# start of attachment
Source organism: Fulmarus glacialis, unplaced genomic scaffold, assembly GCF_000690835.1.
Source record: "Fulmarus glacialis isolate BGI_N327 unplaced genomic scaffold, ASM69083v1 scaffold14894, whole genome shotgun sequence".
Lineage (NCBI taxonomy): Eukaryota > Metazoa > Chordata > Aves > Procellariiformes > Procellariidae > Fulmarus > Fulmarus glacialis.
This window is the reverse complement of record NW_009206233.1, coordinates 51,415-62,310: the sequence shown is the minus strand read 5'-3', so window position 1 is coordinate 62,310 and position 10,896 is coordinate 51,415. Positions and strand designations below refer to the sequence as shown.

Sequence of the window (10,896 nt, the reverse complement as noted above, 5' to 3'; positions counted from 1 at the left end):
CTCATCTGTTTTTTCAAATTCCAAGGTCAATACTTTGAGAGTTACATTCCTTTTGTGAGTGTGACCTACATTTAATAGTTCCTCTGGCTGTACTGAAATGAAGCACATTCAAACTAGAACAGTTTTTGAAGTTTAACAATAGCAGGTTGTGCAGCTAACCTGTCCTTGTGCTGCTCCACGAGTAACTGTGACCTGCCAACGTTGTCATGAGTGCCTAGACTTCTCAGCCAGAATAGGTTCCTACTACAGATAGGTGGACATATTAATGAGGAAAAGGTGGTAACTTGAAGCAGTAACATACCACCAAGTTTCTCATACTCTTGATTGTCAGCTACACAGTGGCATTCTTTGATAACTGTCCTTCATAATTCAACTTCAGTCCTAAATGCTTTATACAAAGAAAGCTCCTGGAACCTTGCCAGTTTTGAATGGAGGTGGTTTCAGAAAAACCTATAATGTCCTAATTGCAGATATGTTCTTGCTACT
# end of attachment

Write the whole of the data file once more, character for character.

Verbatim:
Source organism: Fulmarus glacialis, unplaced genomic scaffold, assembly GCF_000690835.1.
Source record: "Fulmarus glacialis isolate BGI_N327 unplaced genomic scaffold, ASM69083v1 scaffold14894, whole genome shotgun sequence".
Lineage (NCBI taxonomy): Eukaryota > Metazoa > Chordata > Aves > Procellariiformes > Procellariidae > Fulmarus > Fulmarus glacialis.
This window is the reverse complement of record NW_009206233.1, coordinates 51,415-62,310: the sequence shown is the minus strand read 5'-3', so window position 1 is coordinate 62,310 and position 10,896 is coordinate 51,415. Positions and strand designations below refer to the sequence as shown.

Sequence of the window (10,896 nt, the reverse complement as noted above, 5' to 3'; positions counted from 1 at the left end):
CTCATCTGTTTTTTCAAATTCCAAGGTCAATACTTTGAGAGTTACATTCCTTTTGTGAGTGTGACCTACATTTAATAGTTCCTCTGGCTGTACTGAAATGAAGCACATTCAAACTAGAACAGTTTTTGAAGTTTAACAATAGCAGGTTGTGCAGCTAACCTGTCCTTGTGCTGCTCCACGAGTAACTGTGACCTGCCAACGTTGTCATGAGTGCCTAGACTTCTCAGCCAGAATAGGTTCCTACTACAGATAGGTGGACATATTAATGAGGAAAAGGTGGTAACTTGAAGCAGTAACATACCACCAAGTTTCTCATACTCTTGATTGTCAGCTACACAGTGGCATTCTTTGATAACTGTCCTTCATAATTCAACTTCAGTCCTAAATGCTTTATACAAAGAAAGCTCCTGGAACCTTGCCAGTTTTGAATGGAGGTGGTTTCAGAAAAACCTATAATGTCCTAATTGCAGATATGTTCTTGCTACT